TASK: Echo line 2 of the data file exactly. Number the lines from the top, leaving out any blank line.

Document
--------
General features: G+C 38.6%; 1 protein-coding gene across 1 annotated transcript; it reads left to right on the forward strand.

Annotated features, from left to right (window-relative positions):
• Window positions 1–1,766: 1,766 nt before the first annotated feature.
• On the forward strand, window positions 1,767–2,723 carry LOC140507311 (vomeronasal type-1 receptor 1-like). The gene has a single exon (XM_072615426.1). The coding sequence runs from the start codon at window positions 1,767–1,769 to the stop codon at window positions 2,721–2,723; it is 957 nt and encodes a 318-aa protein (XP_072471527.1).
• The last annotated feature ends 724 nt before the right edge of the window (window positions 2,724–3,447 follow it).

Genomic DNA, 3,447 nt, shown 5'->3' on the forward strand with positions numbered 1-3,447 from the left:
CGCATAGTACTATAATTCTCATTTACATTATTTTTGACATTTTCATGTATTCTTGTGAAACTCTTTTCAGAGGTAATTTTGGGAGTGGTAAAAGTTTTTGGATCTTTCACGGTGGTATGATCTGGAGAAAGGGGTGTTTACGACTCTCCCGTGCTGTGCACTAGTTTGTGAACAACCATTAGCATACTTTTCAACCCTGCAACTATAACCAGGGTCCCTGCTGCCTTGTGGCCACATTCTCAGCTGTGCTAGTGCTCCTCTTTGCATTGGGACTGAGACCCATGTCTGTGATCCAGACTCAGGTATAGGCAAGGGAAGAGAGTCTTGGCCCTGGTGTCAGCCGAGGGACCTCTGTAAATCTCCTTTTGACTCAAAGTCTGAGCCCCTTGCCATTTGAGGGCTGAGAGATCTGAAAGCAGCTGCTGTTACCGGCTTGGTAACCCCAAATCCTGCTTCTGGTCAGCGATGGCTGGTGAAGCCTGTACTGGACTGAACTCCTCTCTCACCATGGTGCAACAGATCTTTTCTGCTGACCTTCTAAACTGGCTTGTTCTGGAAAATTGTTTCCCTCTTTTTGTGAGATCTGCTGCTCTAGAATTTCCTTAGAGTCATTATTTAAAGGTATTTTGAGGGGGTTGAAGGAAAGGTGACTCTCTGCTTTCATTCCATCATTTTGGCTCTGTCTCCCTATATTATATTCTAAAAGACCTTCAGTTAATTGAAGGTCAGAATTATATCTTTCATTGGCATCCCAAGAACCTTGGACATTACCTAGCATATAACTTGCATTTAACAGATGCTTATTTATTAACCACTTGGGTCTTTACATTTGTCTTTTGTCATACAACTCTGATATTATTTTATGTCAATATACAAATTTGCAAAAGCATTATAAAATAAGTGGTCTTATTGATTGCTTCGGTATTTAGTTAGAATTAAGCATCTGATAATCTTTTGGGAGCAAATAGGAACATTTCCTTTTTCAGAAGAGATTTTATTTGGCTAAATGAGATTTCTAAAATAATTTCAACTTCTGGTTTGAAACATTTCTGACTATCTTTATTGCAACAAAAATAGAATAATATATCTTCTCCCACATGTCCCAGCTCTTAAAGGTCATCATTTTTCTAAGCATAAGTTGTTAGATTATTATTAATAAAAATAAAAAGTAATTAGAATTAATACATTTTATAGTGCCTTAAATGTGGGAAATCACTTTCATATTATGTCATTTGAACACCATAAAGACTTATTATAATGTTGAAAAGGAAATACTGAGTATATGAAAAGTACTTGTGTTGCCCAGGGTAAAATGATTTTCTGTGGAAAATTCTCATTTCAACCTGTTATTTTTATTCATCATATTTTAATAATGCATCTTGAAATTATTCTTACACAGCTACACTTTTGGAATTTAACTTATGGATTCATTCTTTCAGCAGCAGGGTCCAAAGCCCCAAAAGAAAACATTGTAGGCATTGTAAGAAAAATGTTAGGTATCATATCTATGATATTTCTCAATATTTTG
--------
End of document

Annotated features, from left to right (window-relative positions):